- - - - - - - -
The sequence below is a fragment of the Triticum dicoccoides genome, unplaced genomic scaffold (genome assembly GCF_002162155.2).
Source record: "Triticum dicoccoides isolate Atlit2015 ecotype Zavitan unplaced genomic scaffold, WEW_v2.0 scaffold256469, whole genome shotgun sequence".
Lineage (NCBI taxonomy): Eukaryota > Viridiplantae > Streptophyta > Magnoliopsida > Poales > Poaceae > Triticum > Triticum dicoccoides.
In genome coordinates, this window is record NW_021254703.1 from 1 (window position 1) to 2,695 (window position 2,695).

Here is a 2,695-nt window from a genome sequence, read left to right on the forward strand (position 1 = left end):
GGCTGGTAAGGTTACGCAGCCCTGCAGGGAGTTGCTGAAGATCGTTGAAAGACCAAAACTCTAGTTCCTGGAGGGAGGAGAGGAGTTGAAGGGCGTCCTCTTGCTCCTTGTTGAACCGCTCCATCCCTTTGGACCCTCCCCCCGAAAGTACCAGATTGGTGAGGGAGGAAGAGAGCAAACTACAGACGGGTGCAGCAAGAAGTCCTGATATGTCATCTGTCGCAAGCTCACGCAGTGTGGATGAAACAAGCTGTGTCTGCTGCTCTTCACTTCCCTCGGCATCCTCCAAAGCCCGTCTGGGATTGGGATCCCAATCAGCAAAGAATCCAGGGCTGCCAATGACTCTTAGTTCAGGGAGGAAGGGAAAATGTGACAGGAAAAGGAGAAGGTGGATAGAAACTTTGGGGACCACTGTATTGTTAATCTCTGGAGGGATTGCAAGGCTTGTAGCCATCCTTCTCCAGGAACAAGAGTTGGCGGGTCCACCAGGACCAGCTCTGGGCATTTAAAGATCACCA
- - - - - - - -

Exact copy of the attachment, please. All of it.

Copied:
The sequence below is a fragment of the Triticum dicoccoides genome, unplaced genomic scaffold (genome assembly GCF_002162155.2).
Source record: "Triticum dicoccoides isolate Atlit2015 ecotype Zavitan unplaced genomic scaffold, WEW_v2.0 scaffold256469, whole genome shotgun sequence".
Lineage (NCBI taxonomy): Eukaryota > Viridiplantae > Streptophyta > Magnoliopsida > Poales > Poaceae > Triticum > Triticum dicoccoides.
In genome coordinates, this window is record NW_021254703.1 from 1 (window position 1) to 2,695 (window position 2,695).

Here is a 2,695-nt window from a genome sequence, read left to right on the forward strand (position 1 = left end):
GGCTGGTAAGGTTACGCAGCCCTGCAGGGAGTTGCTGAAGATCGTTGAAAGACCAAAACTCTAGTTCCTGGAGGGAGGAGAGGAGTTGAAGGGCGTCCTCTTGCTCCTTGTTGAACCGCTCCATCCCTTTGGACCCTCCCCCCGAAAGTACCAGATTGGTGAGGGAGGAAGAGAGCAAACTACAGACGGGTGCAGCAAGAAGTCCTGATATGTCATCTGTCGCAAGCTCACGCAGTGTGGATGAAACAAGCTGTGTCTGCTGCTCTTCACTTCCCTCGGCATCCTCCAAAGCCCGTCTGGGATTGGGATCCCAATCAGCAAAGAATCCAGGGCTGCCAATGACTCTTAGTTCAGGGAGGAAGGGAAAATGTGACAGGAAAAGGAGAAGGTGGATAGAAACTTTGGGGACCACTGTATTGTTAATCTCTGGAGGGATTGCAAGGCTTGTAGCCATCCTTCTCCAGGAACAAGAGTTGGCGGGTCCACCAGGACCAGCTCTGGGCATTTAAAGATCACCA